- NPR's "Tavis Smiley Show": NPR's Tavis Smiley discusses Schwarzenegger's address with Duf Sundheim, chair of the California Republican Party, and Art Torres, chair of the California Democratic Party (Smiley, "Tavis Smiley Show," NPR, 1/7). The complete segment is available online in RealPlayer.
Links to additional coverage of Schwarzenegger's speech are provided below.
- "Schwarzenegger Plans Fee Hikes, Education Cuts," (Schodolski, Chicago Tribune, 1/7).
- "Partial Text of the Governor's Address," (Los Angeles Times, 1/7).
- "Now the Hard Part Begins for Governor," (Finnegan, Los Angeles Times, 1/7).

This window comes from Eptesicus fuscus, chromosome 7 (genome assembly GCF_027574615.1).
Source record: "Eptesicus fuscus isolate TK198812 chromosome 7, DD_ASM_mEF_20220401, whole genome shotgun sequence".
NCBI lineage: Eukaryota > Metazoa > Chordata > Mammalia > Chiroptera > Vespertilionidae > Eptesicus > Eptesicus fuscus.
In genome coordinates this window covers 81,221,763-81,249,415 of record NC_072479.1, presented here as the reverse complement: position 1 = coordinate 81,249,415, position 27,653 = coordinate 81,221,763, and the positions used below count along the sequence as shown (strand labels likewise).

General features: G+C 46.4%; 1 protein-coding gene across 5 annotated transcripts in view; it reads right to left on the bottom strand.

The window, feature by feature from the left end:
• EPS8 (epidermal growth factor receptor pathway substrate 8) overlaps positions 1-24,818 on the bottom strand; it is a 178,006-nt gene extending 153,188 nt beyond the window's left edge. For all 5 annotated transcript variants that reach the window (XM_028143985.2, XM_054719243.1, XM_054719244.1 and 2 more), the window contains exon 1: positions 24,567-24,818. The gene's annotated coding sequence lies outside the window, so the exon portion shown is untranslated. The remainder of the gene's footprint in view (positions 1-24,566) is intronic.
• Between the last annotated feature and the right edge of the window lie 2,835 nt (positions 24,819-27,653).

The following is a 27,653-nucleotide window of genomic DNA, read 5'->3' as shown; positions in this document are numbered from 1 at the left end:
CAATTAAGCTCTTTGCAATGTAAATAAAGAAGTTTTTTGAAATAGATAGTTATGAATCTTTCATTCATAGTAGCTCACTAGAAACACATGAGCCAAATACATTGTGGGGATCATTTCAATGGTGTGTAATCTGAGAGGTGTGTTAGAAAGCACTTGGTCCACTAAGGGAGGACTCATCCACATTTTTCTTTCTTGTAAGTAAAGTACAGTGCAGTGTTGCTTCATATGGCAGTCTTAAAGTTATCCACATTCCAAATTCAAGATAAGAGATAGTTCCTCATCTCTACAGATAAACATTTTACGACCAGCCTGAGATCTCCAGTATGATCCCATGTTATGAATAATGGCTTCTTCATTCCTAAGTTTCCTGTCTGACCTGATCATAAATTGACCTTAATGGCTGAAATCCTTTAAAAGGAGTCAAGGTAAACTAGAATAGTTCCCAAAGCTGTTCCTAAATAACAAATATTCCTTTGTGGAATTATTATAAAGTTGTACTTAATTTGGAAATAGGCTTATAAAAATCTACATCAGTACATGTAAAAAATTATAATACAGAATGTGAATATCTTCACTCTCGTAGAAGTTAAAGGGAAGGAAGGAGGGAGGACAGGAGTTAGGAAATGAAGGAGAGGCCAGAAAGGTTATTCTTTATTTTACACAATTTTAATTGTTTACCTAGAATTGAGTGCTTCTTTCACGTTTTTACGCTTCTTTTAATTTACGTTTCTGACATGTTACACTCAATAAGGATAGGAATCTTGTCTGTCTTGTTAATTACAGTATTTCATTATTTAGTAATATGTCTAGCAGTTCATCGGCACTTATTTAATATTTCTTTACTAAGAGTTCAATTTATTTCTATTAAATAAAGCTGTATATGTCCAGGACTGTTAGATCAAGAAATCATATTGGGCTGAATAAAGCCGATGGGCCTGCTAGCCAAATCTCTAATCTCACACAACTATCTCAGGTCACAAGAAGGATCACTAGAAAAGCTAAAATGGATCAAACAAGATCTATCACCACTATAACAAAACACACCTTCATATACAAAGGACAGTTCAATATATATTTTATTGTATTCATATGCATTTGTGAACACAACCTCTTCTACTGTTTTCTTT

- "Schwarzenegger Promises Better Times for California," (Murphy, New York Times, 1/7).
- "Analysis: A Good Pitch, But Can He Deliver?" (Chance, Sacramento Bee, 1/7).
- "Both Sides Await Details," (Sanders, Sacramento Bee, 1/7).
- "Schwarzenegger Communicates a Theme of Action," (Ainsworth, San Diego Union-Tribune, 1/7).
- "Job Creation Is Heart of Plan To Revive State's Sagging Economy," (Gladstone/Marimow, San Jose Mercury News, 1/7).
- "Analysis: Relying on Sweet Talk and Threats," (Nissenbaum, San Jose Mercury News, 1/7).
- "Schwarzenegger Warns State," (Emshwiller, Wall Street Journal, 1/7).
- "Schwarzenegger Seeks to Raise Debt," (Sanchez, Washington Post, 1/7).